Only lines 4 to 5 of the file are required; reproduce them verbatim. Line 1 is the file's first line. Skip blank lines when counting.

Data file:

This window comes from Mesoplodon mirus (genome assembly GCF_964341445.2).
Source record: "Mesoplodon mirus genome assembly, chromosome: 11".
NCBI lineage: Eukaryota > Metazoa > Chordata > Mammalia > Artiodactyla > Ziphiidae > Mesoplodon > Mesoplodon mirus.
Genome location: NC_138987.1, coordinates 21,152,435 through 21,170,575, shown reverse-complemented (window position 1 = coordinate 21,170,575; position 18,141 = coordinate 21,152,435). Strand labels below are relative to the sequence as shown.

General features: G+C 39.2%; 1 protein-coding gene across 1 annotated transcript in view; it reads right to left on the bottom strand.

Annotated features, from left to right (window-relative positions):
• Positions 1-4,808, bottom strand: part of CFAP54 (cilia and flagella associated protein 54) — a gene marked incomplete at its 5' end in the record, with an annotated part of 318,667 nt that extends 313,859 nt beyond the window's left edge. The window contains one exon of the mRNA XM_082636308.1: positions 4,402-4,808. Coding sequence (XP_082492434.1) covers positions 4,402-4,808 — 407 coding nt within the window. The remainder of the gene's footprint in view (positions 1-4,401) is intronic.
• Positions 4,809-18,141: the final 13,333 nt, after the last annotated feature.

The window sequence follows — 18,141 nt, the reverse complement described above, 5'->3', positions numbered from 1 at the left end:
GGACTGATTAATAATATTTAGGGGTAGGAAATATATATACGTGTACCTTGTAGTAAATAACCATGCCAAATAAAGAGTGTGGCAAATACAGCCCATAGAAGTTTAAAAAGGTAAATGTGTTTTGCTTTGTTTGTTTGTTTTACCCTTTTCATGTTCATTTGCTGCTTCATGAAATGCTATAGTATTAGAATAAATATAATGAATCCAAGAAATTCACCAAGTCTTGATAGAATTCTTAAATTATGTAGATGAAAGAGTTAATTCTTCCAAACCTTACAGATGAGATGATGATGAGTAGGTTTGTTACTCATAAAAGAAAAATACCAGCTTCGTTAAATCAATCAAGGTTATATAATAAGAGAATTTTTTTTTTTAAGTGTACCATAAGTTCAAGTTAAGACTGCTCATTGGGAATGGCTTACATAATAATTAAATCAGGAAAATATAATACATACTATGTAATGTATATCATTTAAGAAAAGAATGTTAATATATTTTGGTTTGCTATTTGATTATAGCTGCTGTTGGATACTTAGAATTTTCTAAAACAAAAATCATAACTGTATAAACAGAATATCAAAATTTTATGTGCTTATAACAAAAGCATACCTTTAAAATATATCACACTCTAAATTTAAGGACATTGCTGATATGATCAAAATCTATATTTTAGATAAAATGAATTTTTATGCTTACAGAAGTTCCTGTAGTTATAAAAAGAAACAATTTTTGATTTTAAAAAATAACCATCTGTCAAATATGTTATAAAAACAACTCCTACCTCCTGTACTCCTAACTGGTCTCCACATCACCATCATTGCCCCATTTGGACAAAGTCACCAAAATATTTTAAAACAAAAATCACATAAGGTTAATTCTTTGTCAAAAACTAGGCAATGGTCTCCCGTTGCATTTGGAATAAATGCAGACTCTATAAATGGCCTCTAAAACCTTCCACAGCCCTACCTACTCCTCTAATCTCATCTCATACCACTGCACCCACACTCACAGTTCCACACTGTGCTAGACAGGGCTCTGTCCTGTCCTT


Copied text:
Genome location: NC_138987.1, coordinates 21,152,435 through 21,170,575, shown reverse-complemented (window position 1 = coordinate 21,170,575; position 18,141 = coordinate 21,152,435). Strand labels below are relative to the sequence as shown.

General features: G+C 39.2%; 1 protein-coding gene across 1 annotated transcript in view; it reads right to left on the bottom strand.